Kabul 'safer' for kids than London or New York, says NATO official
Children’s advocates, aid workers, and human rights campaigners challenged the statement from NATO's civilian representative Mark Sedwill, saying it was blind to ground realities.
New Delhi — The capital of war-torn Afghanistan is "probably safer" for children than New York City or London, says NATO’s top civilian representative in Kabul, despite Afghanistan being in the midst of a nine-year war.
Mark Sedwill made his original comments on a BBC children’s program airing today, responding to comments from Afghan children who said they were fearful of explosions.
“In Kabul and the other big cities, actually there are very few of those bombs. The children are probably safer here than they would be in London, New York, or Glasgow or many other cities. Most children can go about their lives in safety. It’s a very family-oriented society,” he said.
Children’s advocates, aid workers, and human rights campaigners challenged the statement – some connecting it to long-running concerns that the security bubble around top western officials in Kabul has blinded them to ground realities.
“I not only totally disagree with Mr. Sedwill’s assessment of child safety in Kabul, I’m amazed to see how oblivious and ignorant he is about this situation in Afghanistan,” says Ajmal Samadi, director of the Afghanistan Rights Monitor in Kabul.
“It means NATO [officials] have no idea what Afghanistan and Kabul is beyond their high compound walls. If he’s talking about NATO headquarters, yes, that’s safe,” he adds.
Poverty more deadly than war: Sedwill
Sedwill clarified his position in response to the outcry. "I was trying to explain to an audience of British children how uneven violence is across Afghanistan," he wrote in an e-mail statement.
"Half the insurgent violence takes place in 10 of the 365 districts and, in those places, children are too often the victims of IEDs and other dangers.
“But in cities like Kabul where security has improved, the total levels of violence, including criminal violence, are comparable to those which many western children would experience.”
Sedwill went on to say that challenges of poverty put “many more children at risk” than the war.
Kabul kids still at risk from bombs
Children have been caught in major explosions inside Kabul, however, including a 2007 bus bombing, the 2008 bombing of the Indian Embassy, and the 2009 bombing of NATO’s military mission (ISAF) headquarters. In the first half of 2010, 176 children were killed in conflict nationwide, a 55 percent jump from the same period last year.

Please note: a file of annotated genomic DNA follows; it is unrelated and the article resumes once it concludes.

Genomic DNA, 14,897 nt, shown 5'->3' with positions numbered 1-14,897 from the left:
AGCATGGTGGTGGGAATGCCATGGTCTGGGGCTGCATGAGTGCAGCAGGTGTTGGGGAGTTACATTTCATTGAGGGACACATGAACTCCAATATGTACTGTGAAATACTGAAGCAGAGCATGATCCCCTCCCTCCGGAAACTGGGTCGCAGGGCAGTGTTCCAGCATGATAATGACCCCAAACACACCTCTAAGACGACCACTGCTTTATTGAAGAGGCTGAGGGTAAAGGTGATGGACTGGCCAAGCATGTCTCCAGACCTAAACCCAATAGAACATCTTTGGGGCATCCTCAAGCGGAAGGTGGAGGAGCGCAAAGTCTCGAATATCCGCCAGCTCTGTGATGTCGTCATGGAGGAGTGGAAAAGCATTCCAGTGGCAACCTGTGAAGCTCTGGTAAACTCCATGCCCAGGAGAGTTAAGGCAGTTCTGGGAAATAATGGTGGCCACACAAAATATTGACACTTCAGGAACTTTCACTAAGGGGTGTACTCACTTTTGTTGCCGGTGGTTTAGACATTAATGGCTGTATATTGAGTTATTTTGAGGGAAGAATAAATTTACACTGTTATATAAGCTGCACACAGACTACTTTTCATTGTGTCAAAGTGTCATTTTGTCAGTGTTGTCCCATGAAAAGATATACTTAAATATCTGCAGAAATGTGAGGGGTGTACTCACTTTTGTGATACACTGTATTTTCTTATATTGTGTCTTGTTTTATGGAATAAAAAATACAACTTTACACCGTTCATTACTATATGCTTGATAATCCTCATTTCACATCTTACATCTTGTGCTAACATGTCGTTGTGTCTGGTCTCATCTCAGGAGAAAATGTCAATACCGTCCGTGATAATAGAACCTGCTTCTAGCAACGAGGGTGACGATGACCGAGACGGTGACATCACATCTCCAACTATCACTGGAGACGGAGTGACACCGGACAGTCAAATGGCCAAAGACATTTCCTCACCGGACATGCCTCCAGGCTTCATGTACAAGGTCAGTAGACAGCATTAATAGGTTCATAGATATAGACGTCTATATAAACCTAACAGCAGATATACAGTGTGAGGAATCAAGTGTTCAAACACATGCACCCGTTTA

No reliable data on crimes affecting children exists in Afghanistan. But there are some vulnerability indicators.
Kabul has some 60,000 to 70,000 street and working children, according to Mohammad Yousef, director of the NGO Aschiana. “Early in the morning they go to the street, and at night they go back to family – that is not safe and secure,” says Mr. Yousef.
Some of these children suffer beatings at the hand of shopkeepers or police, adds Yousef; other times they are recruited as drug mules, fighters, or sex workers. The United Nations Children's Fund (UNICEF) data from 2005 found that nearly a quarter of all 13- to 14-year-old boys in Kabul are street children.
“These children do not have access to education. I think in the US and London there are opportunities for all children for education,” says Yousef. “If a child does not have access to education, he will not be safe and secure when he becomes an adult.”
Neither is school always a safe place. Scores of female students have wound up in the hospital following suspected poison gas attacks on schools in Kabul.
UN: 1 in 5 die before age of 5
Even if such school incidents were actually a result of mass hysteria as suspected at the time, they point to Afghanistan’s massive psychological trauma from war. A 2004 survey in the Journal of the American Medical Association found post-traumatic stress disorder in more than 40 percent of respondents.
UNICEF “continues to regard Afghanistan as being one of the worst countries in the world to be a child.” Speaking of the country as a whole – not just Kabul – the UN agency noted that 1 in 5 children die before the age of 5, the worst infant mortality rate in the world.
Save the Children, meanwhile, calculates that 1 in 4 children in Afghanistan die before the age of 5. With Afghanistan's high fatality rates for infants and children, Save the Children in 2010 rated the central-Asian nation as the worst place in the world to be a mom, behind a string of poor African nations.
Sedwill’s 4-year-old daughter lives in London, points out Mr. Samadi of the Afghanistan Rights Monitor, asking: “Why doesn’t he bring his children to Kabul because it’s safer than London, obviously?”